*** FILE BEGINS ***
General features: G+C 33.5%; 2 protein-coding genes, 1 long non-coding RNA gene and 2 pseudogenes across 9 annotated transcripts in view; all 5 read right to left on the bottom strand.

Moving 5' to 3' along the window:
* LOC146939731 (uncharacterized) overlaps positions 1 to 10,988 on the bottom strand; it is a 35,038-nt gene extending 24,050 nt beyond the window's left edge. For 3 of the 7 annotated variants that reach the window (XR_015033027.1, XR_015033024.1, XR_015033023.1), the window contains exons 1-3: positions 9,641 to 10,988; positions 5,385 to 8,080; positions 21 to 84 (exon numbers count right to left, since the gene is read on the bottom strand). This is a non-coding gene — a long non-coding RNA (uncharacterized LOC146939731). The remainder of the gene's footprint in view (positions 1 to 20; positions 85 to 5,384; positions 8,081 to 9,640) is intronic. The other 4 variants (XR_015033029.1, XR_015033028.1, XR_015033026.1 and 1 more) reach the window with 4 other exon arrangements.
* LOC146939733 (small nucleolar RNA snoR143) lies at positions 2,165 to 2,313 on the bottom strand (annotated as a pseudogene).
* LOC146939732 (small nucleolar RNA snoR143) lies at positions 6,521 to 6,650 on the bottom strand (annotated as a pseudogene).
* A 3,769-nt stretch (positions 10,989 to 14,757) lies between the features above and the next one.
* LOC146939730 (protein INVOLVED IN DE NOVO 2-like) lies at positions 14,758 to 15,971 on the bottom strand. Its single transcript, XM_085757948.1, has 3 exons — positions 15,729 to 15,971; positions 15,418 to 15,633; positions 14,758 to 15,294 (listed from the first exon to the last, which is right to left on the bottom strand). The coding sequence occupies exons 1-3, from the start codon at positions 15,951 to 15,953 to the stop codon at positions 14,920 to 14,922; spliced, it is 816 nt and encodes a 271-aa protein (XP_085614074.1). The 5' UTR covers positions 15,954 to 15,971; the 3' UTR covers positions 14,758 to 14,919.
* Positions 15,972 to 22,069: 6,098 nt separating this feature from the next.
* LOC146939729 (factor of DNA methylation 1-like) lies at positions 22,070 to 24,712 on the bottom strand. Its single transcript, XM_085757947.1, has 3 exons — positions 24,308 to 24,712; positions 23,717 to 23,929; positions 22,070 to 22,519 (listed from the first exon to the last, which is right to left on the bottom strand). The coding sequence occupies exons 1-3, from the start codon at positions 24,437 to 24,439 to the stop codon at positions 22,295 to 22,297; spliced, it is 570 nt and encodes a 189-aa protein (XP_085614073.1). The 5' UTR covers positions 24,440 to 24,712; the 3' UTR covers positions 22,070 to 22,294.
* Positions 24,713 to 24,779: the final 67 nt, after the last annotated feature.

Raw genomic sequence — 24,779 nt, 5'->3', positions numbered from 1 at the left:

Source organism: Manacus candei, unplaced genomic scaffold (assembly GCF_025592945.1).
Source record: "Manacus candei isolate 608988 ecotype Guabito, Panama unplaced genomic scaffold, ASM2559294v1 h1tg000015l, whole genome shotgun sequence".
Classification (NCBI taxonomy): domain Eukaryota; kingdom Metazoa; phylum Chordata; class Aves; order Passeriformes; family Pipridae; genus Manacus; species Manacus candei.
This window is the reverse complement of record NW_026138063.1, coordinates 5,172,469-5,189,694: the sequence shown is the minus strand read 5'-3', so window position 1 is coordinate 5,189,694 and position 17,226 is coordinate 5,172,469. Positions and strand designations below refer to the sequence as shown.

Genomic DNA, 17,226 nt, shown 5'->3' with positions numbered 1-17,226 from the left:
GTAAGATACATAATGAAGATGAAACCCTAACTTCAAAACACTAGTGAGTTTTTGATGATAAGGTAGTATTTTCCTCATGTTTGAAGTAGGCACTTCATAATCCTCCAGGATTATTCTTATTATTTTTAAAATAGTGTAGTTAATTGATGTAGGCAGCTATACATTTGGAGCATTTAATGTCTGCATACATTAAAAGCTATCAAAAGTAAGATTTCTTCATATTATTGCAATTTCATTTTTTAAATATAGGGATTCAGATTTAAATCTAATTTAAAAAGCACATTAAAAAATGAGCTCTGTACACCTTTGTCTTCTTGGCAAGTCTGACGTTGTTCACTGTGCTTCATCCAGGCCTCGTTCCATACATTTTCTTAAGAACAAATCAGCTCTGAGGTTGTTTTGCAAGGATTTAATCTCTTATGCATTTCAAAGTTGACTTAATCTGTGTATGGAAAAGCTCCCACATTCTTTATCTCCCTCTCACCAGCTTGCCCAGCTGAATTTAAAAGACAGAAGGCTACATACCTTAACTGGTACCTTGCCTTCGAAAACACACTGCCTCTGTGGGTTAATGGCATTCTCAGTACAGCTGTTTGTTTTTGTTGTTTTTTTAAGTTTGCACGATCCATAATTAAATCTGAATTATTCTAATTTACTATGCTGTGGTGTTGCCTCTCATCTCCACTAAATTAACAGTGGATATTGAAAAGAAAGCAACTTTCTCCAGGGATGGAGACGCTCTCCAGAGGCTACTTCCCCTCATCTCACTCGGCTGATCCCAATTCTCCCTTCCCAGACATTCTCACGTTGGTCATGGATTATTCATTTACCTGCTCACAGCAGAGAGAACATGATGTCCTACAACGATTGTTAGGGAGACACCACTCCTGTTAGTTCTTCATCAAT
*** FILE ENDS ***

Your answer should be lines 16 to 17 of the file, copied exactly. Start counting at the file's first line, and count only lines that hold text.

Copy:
Genomic DNA, 17,226 nt, shown 5'->3' with positions numbered 1-17,226 from the left:
GTAAGATACATAATGAAGATGAAACCCTAACTTCAAAACACTAGTGAGTTTTTGATGATAAGGTAGTATTTTCCTCATGTTTGAAGTAGGCACTTCATAATCCTCCAGGATTATTCTTATTATTTTTAAAATAGTGTAGTTAATTGATGTAGGCAGCTATACATTTGGAGCATTTAATGTCTGCATACATTAAAAGCTATCAAAAGTAAGATTTCTTCATATTATTGCAATTTCATTTTTTAAATATAGGGATTCAGATTTAAATCTAATTTAAAAAGCACATTAAAAAATGAGCTCTGTACACCTTTGTCTTCTTGGCAAGTCTGACGTTGTTCACTGTGCTTCATCCAGGCCTCGTTCCATACATTTTCTTAAGAACAAATCAGCTCTGAGGTTGTTTTGCAAGGATTTAATCTCTTATGCATTTCAAAGTTGACTTAATCTGTGTATGGAAAAGCTCCCACATTCTTTATCTCCCTCTCACCAGCTTGCCCAGCTGAATTTAAAAGACAGAAGGCTACATACCTTAACTGGTACCTTGCCTTCGAAAACACACTGCCTCTGTGGGTTAATGGCATTCTCAGTACAGCTGTTTGTTTTTGTTGTTTTTTTAAGTTTGCACGATCCATAATTAAATCTGAATTATTCTAATTTACTATGCTGTGGTGTTGCCTCTCATCTCCACTAAATTAACAGTGGATATTGAAAAGAAAGCAACTTTCTCCAGGGATGGAGACGCTCTCCAGAGGCTACTTCCCCTCATCTCACTCGGCTGATCCCAATTCTCCCTTCCCAGACATTCTCACGTTGGTCATGGATTATTCATTTACCTGCTCACAGCAGAGAGAACATGATGTCCTACAACGATTGTTAGGGAGACACCACTCCTGTTAGTTCTTCATCAAT